Bury Me, My Love | Play It On Your Phone
by Dylan Blight
Bury Me, My Love from developer The Pixel Hunt was recently released for the Nintendo Switch and PC after it’s initial release on iOS and Android in October of 2017.
In the game, you play as Majd who is talking to his Wife, Nour, through a messaging app throughout her perilous journey to escape Syria and as it continues as she attempts to find refuge in Europe.
The gameplay is simple. You choose from various text or emoji responses to reply to Nour with as you attempt to help her make the journey safely. There are 19 different endings to the game; which should tell you just how much your responses will matter come the journey’s end.
Here’s the thing though: Bury Me, My Love on the Nintendo Switch is a boring game. To clarify I am saying this as someone who had BMML on their Top 10 Games of 2017 list.
However, and as much as I appreciate that the recent releases on new platforms -- especially for the Switch -- that can help bring the game to a new audience, let me help you out: play Bury Me, My Love on your phone.
The experience you get on your phone compared to playing on the Switch is not only a different gameplay experience but also a more emotional one.
Playing on the Switch: you will respond to Nour; she may mention having to wait for a Taxi and that she’ll reply soon -- but she’ll reply instantly. There may be periods where hours will pass as Nour does something, or sleeps, but the game will simply move the clock forward on screen.
When you play Bury Me, My Love on your mobile device, time moves in real time, and although you can turn this feature off on your phone, it is the way to play the game if you want not only the best gameplay experience but also the most emotional one.
My original playthrough of Bury Me, My Love in 2017 is directly associated to worrying about Nour and when I felt my phone vibrate hoping it was her over a Twitter notification or even a message from someone IRL. There was a point where Nour disappeared on me for a very long time and my temptation to turn real-time progression off was at its highest simply because I wanted her to come back and tell me she was okay. This is an experience you won’t get anywhere but playing the game on your phone. And I do think having the time to become more attached to Nour’s journey over the long-run is important to the emotional resonance of her dangerous journey, but the painful periods of waiting also help you understand what it’d be like to be Majd even more, sitting at home, worrying about his wife.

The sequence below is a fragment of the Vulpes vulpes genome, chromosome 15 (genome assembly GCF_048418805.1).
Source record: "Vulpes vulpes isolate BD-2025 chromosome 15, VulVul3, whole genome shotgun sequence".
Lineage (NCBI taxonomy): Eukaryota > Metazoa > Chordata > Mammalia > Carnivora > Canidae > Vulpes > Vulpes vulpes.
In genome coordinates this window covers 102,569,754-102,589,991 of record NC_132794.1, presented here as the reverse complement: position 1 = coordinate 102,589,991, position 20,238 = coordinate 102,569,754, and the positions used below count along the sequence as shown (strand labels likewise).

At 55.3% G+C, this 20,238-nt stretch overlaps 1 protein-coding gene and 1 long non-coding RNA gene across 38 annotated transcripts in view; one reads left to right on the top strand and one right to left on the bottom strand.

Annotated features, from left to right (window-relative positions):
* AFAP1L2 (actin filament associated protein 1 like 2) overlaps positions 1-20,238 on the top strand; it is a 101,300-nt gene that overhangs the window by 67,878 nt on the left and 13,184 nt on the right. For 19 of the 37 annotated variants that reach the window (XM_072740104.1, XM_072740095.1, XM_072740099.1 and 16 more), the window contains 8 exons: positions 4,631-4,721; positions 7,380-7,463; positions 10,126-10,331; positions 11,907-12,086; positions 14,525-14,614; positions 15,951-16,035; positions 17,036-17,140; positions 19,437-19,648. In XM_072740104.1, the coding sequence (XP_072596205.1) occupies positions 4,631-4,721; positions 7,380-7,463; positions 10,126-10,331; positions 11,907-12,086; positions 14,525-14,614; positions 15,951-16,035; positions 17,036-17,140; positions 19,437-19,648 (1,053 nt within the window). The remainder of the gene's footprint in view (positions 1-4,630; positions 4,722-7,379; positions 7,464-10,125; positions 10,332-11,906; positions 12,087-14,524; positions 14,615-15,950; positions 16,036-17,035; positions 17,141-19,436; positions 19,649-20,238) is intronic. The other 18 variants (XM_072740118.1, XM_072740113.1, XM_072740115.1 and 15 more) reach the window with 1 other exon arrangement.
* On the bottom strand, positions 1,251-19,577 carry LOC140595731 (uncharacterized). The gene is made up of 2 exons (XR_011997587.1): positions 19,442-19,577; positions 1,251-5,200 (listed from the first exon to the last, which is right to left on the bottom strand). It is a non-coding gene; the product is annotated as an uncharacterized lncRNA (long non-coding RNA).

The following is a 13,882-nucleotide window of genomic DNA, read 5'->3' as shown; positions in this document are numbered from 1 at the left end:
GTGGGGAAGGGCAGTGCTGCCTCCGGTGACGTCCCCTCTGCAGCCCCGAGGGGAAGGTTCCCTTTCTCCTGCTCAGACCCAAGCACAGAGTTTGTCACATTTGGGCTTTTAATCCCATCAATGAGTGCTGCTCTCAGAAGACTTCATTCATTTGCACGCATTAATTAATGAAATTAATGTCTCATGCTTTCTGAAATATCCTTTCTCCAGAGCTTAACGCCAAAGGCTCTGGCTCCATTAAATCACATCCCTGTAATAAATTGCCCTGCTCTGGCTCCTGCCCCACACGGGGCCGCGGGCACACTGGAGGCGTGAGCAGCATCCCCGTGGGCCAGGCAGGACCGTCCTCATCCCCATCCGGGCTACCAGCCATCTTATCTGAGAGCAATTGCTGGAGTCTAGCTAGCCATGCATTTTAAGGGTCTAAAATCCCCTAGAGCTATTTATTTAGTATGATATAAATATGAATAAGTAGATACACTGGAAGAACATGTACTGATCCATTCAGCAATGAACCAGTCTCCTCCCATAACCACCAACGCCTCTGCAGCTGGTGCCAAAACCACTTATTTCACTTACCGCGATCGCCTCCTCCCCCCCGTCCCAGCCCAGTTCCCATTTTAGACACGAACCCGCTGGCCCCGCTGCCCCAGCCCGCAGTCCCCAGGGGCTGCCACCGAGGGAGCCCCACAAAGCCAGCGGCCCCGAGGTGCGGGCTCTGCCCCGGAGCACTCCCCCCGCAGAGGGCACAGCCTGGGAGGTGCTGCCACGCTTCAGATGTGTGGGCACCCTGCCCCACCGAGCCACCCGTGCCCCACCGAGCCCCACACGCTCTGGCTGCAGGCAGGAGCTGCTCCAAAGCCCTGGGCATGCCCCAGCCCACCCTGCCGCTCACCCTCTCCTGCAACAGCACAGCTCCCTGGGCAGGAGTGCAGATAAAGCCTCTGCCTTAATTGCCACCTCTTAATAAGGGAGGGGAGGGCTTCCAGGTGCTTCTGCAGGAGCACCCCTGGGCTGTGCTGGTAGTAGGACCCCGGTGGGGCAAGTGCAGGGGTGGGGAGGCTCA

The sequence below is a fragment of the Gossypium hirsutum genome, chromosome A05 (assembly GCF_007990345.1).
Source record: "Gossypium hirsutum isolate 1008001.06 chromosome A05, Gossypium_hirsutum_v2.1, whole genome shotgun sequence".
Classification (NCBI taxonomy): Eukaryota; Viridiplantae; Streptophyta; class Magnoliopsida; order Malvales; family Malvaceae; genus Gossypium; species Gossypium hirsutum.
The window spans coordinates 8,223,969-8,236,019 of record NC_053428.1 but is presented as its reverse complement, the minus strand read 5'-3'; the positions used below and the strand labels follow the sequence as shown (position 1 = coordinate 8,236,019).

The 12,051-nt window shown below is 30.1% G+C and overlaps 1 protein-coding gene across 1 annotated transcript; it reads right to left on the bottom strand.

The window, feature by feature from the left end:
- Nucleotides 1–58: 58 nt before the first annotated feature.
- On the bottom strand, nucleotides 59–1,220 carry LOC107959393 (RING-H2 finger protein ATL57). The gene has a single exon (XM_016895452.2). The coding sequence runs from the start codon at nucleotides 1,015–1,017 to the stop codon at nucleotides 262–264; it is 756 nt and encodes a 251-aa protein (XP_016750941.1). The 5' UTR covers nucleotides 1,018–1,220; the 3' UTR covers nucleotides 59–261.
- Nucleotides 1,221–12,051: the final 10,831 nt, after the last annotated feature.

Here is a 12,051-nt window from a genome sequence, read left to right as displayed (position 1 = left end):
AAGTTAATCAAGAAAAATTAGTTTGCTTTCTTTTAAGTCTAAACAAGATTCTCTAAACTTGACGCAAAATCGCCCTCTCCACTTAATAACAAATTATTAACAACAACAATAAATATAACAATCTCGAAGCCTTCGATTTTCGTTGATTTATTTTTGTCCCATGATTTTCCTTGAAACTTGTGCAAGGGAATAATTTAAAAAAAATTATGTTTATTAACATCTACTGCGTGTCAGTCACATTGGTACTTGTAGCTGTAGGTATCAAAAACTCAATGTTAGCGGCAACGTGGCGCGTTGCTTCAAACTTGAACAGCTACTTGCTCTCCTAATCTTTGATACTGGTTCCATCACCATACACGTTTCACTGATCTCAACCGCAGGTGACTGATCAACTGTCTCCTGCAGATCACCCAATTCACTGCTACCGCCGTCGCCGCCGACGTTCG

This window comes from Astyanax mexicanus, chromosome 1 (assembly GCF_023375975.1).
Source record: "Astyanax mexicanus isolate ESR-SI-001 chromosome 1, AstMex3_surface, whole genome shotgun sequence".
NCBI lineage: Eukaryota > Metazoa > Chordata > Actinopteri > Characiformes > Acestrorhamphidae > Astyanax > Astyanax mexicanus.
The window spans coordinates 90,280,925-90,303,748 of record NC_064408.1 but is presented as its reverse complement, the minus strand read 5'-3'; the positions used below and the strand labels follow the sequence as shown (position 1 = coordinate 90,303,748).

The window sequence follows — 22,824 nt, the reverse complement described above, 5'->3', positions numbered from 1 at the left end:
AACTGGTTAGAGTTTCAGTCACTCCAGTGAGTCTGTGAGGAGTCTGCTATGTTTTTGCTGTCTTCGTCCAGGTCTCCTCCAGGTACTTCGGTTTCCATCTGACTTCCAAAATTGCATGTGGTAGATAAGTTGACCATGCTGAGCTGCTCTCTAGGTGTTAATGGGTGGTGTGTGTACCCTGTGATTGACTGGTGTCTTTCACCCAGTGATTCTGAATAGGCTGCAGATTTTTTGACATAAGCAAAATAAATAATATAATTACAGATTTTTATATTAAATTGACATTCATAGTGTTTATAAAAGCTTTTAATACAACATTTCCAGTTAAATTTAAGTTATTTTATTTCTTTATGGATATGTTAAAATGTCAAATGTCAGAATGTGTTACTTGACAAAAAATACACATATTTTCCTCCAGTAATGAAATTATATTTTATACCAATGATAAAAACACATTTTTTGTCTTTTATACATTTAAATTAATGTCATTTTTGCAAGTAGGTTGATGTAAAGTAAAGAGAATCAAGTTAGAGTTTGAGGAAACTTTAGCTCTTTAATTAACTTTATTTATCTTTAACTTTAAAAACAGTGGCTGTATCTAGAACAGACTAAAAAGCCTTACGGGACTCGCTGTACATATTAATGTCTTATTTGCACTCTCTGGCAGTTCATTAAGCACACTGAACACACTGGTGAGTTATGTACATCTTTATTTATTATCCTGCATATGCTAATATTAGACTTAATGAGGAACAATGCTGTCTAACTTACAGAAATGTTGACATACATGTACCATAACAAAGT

At one point in the journey, I annoyed Nour, leading us into an argument which ended with her leaving me for several hours to cool off. It was haunting how much those hours kinda stressed me out as if I had been arguing with a real loved one.
Bury Me, My Love is a really interesting game because it offers a real hard look at the journey of a Syrian refugee and the hardships and prejudice that journey contains. It’s a game everyone should play. If you live in a country like Australia, as I do that so proudly has its government touting nonsense about stopping boats leading to stopping lives being lost, the game will offer a perspective that isn’t one mainstream media will give you. We’re all human. So I implore you to play Bury Me, My Love -- but please, play it on your phone.